Making Christmas special for care leavers

7th December 2015

This year’s much anticipated John Lewis Christmas advert centers on the Man on the moon, with the retailer partnering with Age UK to highlight loneliness among elderly people. Yet Christmas can be a difficult time for care leavers too, who may also experience loneliness and other mental health problems: children in care are 4 times more likely to have a mental health issue, and care leavers are between four and five times more likely to self-harm in adulthood. That’s where the volunteer-run Topé Project – which combats loneliness for care-experienced young people – comes in.
The project – named after Topé, a 23-year-old care leaver who tragically took his own life in 2010 – puts on a Christmas Day event in London for care-leavers each year. For Christmas 2015, attendees can look forward to “an amazing Christmas dinner with a Caribbean twist, fantastic volunteers to provide love and support, lots of games and activities, and maybe even a bouncy castle” Jerome Harvey-Agyei, one of the founders, tells me.
By creating an atmosphere of what fellow founder Shalyce Lawrence describes as “pure love”, the Topé Project hopes to give care leavers positive memories for the year ahead, with everyday experiences such as eating a meal with others or simply taking a taxi, treasured as special moments by the young people.
Now in its fourth year, the project is going from strength to strength – last year demand was so high they had to send 80 young people to another event in London. As Jerome explains, they are keen to grow the initiative. “We want people to take responsibility in their own areas and create their own Christmas vibes so that the government starts looking at it and saying we should fund this. Our hope is that eventually all boroughs provide Christmas events for their young people.”
They’ve already inspired similar gatherings up and down the country, including poet Lemn Sissay’s Christmas dinner appeal, which is hosting events in Manchester, Leeds and Hackney. With interest from as far afield as America, Shalyce says they’ve also begun to think of the project globally, and how they can share their ideas more widely to “impact the world.”
Currently in her final year of university, she hopes to take the project one step further by creating a network for young people with care experience. “That’s one thing that’s missing. The process of being in care means a lot of young people miss out on education and training amongst other things. If we can create a network which offers those young people mentors and opportunities in training and work, we can improve outcomes. That’s the future plan. Once I graduate, I’m going to spend time on how we can expand and make this into a yearly thing, whether it’s a group, network or social enterprise.”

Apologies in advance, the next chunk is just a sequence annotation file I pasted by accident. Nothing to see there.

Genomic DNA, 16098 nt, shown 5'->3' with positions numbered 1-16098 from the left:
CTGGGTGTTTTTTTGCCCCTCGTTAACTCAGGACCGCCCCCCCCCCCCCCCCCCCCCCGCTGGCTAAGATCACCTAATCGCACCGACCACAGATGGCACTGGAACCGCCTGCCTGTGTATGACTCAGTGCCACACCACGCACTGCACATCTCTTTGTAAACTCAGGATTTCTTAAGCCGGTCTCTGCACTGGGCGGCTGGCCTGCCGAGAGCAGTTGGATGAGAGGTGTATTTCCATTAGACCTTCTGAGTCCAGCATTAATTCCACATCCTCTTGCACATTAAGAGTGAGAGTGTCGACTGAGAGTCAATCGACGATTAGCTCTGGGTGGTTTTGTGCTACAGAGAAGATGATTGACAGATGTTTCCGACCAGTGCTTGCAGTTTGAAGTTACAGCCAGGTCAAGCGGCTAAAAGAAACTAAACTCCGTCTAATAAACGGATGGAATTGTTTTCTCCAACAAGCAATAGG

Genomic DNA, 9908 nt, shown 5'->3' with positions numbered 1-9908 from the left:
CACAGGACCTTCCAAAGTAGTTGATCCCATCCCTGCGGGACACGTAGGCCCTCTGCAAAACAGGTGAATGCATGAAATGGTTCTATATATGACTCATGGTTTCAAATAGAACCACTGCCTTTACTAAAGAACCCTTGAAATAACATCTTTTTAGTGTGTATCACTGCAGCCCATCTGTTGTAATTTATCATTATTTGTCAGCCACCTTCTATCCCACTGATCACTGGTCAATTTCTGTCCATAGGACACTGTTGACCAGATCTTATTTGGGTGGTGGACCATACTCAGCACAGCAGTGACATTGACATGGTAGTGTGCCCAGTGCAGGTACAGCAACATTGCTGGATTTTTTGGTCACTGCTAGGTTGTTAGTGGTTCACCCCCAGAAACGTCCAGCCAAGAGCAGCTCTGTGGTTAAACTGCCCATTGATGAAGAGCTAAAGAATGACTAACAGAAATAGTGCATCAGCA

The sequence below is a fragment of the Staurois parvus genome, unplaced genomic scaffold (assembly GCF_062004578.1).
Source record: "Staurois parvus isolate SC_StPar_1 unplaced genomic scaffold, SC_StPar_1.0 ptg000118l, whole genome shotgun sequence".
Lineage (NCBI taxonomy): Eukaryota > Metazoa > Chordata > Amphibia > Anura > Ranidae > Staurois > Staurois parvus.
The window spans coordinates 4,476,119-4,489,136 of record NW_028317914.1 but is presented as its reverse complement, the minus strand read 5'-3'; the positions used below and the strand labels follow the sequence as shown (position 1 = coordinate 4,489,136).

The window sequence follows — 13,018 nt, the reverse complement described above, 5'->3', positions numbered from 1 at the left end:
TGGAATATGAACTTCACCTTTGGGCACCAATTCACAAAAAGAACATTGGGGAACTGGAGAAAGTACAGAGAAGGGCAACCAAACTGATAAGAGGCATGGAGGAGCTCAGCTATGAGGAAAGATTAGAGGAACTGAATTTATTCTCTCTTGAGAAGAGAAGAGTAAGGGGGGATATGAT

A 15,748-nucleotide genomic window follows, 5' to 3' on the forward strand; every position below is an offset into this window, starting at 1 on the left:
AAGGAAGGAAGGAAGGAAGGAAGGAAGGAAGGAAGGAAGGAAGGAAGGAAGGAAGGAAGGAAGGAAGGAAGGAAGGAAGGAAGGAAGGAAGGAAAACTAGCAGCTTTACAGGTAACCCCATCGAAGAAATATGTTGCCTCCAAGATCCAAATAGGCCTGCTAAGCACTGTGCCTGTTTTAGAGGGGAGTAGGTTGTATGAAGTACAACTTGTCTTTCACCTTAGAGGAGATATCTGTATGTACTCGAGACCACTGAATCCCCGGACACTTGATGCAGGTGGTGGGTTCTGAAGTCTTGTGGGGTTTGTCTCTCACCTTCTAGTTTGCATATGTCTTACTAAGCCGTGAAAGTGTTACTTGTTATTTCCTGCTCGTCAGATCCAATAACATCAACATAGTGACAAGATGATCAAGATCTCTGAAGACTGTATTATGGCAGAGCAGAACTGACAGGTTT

The Public Accounts Committee’s recent report into care leavers’ transition to adulthood suggests further improvements are still needed in the support they receive. Unfortunately outcomes remain highly unfavourable in comparison to their peers – in 2013-14, 41% of 19-year-olds were not in education, employment or training, compared to 15% of all 19-year-olds. With around 10,000 16- to 18- year olds leaving care each year and the overall number of looked after children growing, the network Shalyce proposes would certainly be in high demand, as well as plugging a gap in the provision of support services for care leavers.

Whatever the future may hold for the Topé project, it’s clear it isn’t just for Christmas. “We planned an Eid event too, but this is bigger than an event, it’s a year-long thing. It’s about what else we can do throughout the year to help care leavers, whether it be training professionals how to emotionally connect within the professional environment, or looking at what young people need to do to be emotionally resilient” says Jerome. “It doesn’t just affect care leavers, it affects everyone. When we talk about mental health, there is always a time when people feel bad. The stigma around mental health needs to change.”

Their advice for others hoping to organize similar events? “Keep it personal, that’s how you get to engage and really get the most out of people. Another charity tried to do a similar thing with whole families, but it was too big” explains Jerome. Shalyce says “the best Christmas is love, that’s all I’ve ever wanted. The Topé Project has brought the best Christmases I’ve ever had, because with them, everyone is family.”
The Topé Project is raising money for their 2015 Christmas Day event. If you’d like to help them reach their £5,000 target for this year you can support them by making a donation through their JustGiving page.